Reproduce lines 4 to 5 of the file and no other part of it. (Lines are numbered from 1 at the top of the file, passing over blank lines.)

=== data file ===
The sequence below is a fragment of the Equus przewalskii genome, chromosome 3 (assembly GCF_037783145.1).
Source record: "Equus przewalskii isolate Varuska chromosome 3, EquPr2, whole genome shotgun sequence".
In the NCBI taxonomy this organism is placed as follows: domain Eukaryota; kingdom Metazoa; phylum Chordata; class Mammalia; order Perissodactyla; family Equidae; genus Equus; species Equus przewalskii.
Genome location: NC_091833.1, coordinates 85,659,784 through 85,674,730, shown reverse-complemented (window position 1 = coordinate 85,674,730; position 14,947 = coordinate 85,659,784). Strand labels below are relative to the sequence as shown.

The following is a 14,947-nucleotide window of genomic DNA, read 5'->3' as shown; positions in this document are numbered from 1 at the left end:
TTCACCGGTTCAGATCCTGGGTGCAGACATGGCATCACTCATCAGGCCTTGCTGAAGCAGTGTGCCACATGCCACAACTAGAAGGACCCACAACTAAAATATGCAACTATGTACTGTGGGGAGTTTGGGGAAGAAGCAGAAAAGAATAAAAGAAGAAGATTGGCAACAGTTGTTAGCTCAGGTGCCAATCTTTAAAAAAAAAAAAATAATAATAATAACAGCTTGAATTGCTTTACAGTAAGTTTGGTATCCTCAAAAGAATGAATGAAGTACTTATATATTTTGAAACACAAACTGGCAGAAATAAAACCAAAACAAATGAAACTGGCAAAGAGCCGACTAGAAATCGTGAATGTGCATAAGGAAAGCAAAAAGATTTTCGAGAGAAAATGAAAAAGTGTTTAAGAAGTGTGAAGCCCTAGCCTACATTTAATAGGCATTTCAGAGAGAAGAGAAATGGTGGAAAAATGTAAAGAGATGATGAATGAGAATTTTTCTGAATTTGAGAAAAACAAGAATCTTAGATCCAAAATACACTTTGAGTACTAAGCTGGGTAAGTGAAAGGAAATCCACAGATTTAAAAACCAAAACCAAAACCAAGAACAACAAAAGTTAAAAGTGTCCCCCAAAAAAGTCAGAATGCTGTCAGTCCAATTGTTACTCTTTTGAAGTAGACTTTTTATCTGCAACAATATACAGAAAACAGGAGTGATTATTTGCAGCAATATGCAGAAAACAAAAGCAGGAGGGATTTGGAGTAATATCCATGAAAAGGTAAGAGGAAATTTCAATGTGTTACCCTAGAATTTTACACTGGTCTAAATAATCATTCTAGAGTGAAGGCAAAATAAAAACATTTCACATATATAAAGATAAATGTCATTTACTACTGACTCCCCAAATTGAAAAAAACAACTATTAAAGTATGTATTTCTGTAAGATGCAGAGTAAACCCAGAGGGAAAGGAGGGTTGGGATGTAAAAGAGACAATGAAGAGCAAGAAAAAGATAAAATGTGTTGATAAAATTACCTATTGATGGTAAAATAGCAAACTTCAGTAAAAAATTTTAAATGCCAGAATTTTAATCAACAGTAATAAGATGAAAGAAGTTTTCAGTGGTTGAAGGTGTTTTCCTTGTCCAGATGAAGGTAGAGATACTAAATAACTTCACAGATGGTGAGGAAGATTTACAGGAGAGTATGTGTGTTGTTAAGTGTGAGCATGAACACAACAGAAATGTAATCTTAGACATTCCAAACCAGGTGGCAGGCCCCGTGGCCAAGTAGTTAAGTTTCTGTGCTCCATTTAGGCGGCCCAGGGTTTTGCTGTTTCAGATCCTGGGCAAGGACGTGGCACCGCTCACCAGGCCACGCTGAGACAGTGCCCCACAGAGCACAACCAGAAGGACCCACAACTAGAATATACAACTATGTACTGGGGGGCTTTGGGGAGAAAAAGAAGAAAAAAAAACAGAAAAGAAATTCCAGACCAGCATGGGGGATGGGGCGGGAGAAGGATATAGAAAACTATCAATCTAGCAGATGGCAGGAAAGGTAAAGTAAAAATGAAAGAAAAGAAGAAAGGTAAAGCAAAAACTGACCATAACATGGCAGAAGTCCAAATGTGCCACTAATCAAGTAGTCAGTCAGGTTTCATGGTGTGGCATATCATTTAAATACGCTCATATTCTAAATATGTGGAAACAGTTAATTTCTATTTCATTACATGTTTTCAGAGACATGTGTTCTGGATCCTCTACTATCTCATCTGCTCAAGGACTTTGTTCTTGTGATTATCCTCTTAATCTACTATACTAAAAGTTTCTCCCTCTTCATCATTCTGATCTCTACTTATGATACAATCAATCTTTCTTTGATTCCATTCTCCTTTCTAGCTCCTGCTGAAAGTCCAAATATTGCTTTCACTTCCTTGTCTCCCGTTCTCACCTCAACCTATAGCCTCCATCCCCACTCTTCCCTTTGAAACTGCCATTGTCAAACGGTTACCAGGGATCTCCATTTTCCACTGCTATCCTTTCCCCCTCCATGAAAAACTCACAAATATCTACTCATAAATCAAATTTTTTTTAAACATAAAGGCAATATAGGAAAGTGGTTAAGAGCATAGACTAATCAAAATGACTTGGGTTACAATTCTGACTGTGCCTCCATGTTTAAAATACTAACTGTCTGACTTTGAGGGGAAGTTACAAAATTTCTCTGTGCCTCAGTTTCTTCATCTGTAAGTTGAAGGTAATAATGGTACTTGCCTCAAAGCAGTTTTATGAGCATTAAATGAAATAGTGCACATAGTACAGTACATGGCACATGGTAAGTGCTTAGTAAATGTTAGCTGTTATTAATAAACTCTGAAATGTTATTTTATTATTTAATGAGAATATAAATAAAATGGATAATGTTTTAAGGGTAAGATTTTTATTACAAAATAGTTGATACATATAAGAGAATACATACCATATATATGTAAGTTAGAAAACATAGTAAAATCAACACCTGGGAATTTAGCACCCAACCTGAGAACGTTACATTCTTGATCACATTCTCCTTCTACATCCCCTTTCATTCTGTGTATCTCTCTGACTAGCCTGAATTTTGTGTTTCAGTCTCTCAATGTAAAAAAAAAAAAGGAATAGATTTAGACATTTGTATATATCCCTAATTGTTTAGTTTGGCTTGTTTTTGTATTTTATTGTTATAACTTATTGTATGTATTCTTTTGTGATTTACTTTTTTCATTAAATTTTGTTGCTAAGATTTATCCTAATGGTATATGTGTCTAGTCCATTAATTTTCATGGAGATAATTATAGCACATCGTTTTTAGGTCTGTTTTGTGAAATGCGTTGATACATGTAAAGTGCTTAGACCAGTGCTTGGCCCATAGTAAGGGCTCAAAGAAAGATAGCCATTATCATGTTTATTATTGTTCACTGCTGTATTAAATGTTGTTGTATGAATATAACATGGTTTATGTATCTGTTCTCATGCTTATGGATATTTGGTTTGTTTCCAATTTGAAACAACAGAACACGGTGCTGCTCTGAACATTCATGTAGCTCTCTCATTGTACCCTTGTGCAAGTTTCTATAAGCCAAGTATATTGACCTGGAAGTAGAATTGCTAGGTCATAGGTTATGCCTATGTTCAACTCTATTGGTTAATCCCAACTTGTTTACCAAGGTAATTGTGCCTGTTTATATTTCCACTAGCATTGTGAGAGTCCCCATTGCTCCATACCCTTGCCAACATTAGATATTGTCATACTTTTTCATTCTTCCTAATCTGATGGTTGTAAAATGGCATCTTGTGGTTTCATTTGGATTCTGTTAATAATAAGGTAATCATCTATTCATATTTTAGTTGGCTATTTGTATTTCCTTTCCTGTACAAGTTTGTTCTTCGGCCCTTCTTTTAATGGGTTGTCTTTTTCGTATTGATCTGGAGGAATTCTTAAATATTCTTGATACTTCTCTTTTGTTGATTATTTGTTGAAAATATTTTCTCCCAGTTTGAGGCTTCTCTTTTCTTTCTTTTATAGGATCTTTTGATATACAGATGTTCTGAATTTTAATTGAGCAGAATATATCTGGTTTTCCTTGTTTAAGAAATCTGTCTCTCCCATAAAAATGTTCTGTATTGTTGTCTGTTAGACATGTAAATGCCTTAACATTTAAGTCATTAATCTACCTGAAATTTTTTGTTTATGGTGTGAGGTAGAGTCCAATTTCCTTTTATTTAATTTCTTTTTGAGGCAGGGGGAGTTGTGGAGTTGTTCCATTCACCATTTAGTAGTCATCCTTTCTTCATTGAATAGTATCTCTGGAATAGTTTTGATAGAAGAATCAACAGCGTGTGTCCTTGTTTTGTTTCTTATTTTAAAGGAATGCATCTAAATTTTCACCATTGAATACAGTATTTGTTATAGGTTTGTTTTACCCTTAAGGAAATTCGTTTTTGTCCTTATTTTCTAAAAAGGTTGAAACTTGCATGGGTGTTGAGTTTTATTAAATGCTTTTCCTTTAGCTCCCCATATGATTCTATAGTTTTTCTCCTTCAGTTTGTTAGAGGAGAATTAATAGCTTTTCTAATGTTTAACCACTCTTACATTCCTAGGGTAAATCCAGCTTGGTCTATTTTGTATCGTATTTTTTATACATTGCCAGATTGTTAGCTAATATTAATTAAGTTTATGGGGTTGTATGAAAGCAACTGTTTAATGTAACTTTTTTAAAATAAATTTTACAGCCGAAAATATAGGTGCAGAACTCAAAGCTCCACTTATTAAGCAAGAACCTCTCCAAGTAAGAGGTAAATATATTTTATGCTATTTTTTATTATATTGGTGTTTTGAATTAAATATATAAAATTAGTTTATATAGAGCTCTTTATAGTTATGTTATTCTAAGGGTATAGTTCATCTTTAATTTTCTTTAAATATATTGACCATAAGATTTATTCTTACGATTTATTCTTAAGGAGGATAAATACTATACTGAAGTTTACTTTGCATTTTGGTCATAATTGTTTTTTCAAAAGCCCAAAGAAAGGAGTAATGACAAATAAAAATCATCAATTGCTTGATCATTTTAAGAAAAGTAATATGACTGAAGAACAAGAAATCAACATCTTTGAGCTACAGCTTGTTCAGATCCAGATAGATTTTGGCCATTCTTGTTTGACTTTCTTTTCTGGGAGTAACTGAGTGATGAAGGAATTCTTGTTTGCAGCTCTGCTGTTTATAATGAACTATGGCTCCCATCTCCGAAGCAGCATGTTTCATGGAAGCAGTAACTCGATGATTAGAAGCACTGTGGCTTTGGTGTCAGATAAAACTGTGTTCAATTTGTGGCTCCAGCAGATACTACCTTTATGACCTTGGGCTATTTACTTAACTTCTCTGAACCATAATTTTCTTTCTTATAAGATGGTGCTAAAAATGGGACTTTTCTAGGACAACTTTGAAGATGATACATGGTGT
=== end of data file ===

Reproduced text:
Genome location: NC_091833.1, coordinates 85,659,784 through 85,674,730, shown reverse-complemented (window position 1 = coordinate 85,674,730; position 14,947 = coordinate 85,659,784). Strand labels below are relative to the sequence as shown.

The following is a 14,947-nucleotide window of genomic DNA, read 5'->3' as shown; positions in this document are numbered from 1 at the left end: